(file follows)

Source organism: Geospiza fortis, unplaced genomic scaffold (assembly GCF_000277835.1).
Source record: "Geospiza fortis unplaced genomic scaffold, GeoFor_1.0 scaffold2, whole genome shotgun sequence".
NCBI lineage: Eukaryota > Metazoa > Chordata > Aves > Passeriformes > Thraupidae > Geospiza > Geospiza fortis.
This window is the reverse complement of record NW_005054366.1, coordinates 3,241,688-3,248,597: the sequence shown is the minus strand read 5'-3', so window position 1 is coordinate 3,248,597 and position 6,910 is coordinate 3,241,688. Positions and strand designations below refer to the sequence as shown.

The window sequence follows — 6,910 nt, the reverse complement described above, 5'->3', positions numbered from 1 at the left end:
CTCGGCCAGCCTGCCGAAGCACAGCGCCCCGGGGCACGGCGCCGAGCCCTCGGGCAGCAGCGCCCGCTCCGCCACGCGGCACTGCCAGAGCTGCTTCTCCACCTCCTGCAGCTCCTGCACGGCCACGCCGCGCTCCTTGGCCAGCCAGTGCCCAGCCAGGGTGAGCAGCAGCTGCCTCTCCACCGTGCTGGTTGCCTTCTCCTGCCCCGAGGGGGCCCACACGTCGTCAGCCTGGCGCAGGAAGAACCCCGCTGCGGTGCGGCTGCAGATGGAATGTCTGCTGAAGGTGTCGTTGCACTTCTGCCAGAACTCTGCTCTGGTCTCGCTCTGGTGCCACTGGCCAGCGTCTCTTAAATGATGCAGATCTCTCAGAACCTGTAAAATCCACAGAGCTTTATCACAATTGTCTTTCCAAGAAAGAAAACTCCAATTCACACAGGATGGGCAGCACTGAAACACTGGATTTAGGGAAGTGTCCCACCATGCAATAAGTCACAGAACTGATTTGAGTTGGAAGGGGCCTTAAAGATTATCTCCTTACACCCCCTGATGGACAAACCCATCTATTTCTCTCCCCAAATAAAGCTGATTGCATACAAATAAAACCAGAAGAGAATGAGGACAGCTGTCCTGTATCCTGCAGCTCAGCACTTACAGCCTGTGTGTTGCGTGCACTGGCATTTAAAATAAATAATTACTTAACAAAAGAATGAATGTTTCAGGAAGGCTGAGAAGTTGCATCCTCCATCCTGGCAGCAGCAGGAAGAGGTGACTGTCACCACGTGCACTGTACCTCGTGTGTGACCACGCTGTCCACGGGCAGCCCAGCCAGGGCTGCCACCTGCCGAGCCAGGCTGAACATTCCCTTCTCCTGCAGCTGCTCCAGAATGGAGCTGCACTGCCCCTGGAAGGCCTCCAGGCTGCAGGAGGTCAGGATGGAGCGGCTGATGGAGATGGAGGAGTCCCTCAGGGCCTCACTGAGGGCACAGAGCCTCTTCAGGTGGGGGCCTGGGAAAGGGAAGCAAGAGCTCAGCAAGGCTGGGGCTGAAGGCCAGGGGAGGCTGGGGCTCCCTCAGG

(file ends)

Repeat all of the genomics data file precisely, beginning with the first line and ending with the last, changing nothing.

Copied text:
Source organism: Geospiza fortis, unplaced genomic scaffold (assembly GCF_000277835.1).
Source record: "Geospiza fortis unplaced genomic scaffold, GeoFor_1.0 scaffold2, whole genome shotgun sequence".
NCBI lineage: Eukaryota > Metazoa > Chordata > Aves > Passeriformes > Thraupidae > Geospiza > Geospiza fortis.
This window is the reverse complement of record NW_005054366.1, coordinates 3,241,688-3,248,597: the sequence shown is the minus strand read 5'-3', so window position 1 is coordinate 3,248,597 and position 6,910 is coordinate 3,241,688. Positions and strand designations below refer to the sequence as shown.

The window sequence follows — 6,910 nt, the reverse complement described above, 5'->3', positions numbered from 1 at the left end:
CTCGGCCAGCCTGCCGAAGCACAGCGCCCCGGGGCACGGCGCCGAGCCCTCGGGCAGCAGCGCCCGCTCCGCCACGCGGCACTGCCAGAGCTGCTTCTCCACCTCCTGCAGCTCCTGCACGGCCACGCCGCGCTCCTTGGCCAGCCAGTGCCCAGCCAGGGTGAGCAGCAGCTGCCTCTCCACCGTGCTGGTTGCCTTCTCCTGCCCCGAGGGGGCCCACACGTCGTCAGCCTGGCGCAGGAAGAACCCCGCTGCGGTGCGGCTGCAGATGGAATGTCTGCTGAAGGTGTCGTTGCACTTCTGCCAGAACTCTGCTCTGGTCTCGCTCTGGTGCCACTGGCCAGCGTCTCTTAAATGATGCAGATCTCTCAGAACCTGTAAAATCCACAGAGCTTTATCACAATTGTCTTTCCAAGAAAGAAAACTCCAATTCACACAGGATGGGCAGCACTGAAACACTGGATTTAGGGAAGTGTCCCACCATGCAATAAGTCACAGAACTGATTTGAGTTGGAAGGGGCCTTAAAGATTATCTCCTTACACCCCCTGATGGACAAACCCATCTATTTCTCTCCCCAAATAAAGCTGATTGCATACAAATAAAACCAGAAGAGAATGAGGACAGCTGTCCTGTATCCTGCAGCTCAGCACTTACAGCCTGTGTGTTGCGTGCACTGGCATTTAAAATAAATAATTACTTAACAAAAGAATGAATGTTTCAGGAAGGCTGAGAAGTTGCATCCTCCATCCTGGCAGCAGCAGGAAGAGGTGACTGTCACCACGTGCACTGTACCTCGTGTGTGACCACGCTGTCCACGGGCAGCCCAGCCAGGGCTGCCACCTGCCGAGCCAGGCTGAACATTCCCTTCTCCTGCAGCTGCTCCAGAATGGAGCTGCACTGCCCCTGGAAGGCCTCCAGGCTGCAGGAGGTCAGGATGGAGCGGCTGATGGAGATGGAGGAGTCCCTCAGGGCCTCACTGAGGGCACAGAGCCTCTTCAGGTGGGGGCCTGGGAAAGGGAAGCAAGAGCTCAGCAAGGCTGGGGCTGAAGGCCAGGGGAGGCTGGGGCTCCCTCAGG